(But what about the publishers’ costs, you ask?  I’m still a bit fuzzy on that.  A quick look at B&N reveals that I can buy James Patterson’s new release in hardcover for $16.79 and a paperback copy of The Book Thief, a NY Times Bestseller, for $8.63 – AND have both shipped to me for free.  How is that possible, and profitable, if they’re losing money on a $9.99 e-book?  If someone can explain that, please leave a comment below).

With the release of the iPad Macmillan saw an opportunity to push.  Amazon tried to push back.  Ultimately Apple, book publishers and Amazon are all just doing what businesses do – protecting their pocket of the market.  I do not fault them for it.  Just like the music industry a decade ago, the publishing industry is in flux. Everyone is adjusting.  But we knew this was coming, so why is everyone suddenly acting disingenuous?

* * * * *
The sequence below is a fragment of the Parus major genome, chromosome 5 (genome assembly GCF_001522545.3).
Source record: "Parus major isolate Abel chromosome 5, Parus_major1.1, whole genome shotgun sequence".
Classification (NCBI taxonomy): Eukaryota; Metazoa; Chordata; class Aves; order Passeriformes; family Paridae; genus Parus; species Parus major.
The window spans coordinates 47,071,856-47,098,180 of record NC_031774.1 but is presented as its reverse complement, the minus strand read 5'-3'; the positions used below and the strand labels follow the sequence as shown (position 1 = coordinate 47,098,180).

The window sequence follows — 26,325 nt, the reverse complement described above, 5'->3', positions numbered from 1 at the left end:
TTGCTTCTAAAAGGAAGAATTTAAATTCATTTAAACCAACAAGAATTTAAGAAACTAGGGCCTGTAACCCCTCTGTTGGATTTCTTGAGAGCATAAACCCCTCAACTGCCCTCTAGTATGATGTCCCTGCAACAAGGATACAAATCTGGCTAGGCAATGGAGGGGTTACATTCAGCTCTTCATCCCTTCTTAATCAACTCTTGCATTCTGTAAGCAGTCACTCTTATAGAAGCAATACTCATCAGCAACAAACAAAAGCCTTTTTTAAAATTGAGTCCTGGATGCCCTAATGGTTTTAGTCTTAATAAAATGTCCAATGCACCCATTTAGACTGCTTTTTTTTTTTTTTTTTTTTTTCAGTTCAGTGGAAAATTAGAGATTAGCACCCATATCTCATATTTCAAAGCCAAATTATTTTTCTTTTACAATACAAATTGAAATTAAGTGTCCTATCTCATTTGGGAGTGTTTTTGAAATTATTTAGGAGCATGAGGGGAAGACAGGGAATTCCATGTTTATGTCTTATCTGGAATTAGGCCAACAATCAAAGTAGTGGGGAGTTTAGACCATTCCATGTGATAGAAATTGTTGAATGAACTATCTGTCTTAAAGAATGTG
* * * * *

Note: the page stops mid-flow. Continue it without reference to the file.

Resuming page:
Add to FacebookAdd to DiggAdd to Del.icio.usAdd to StumbleuponAdd to RedditAdd to BlinklistAdd to TwitterAdd to TechnoratiAdd to Yahoo BuzzAdd to Newsvine


The Lost City of Z: A Tale of Deadly Obsession in the Amazon by David Grann

*Warning:  contains spoilers.

The Lost City of Z:  A Tale of Deadly Obsession in the Amazon, despite a truly horrendous cover design (compare to the Weekly World News, the sadly defunct supermarket tabloid responsible for such groundbreaking journalism as “Batboy Lives!”) and titillating title, is surprisingly well written. What David Grann lacks in survival skills he compensates for with literary ability.  He also has a journalist’s eye for a story.

See the resemblance?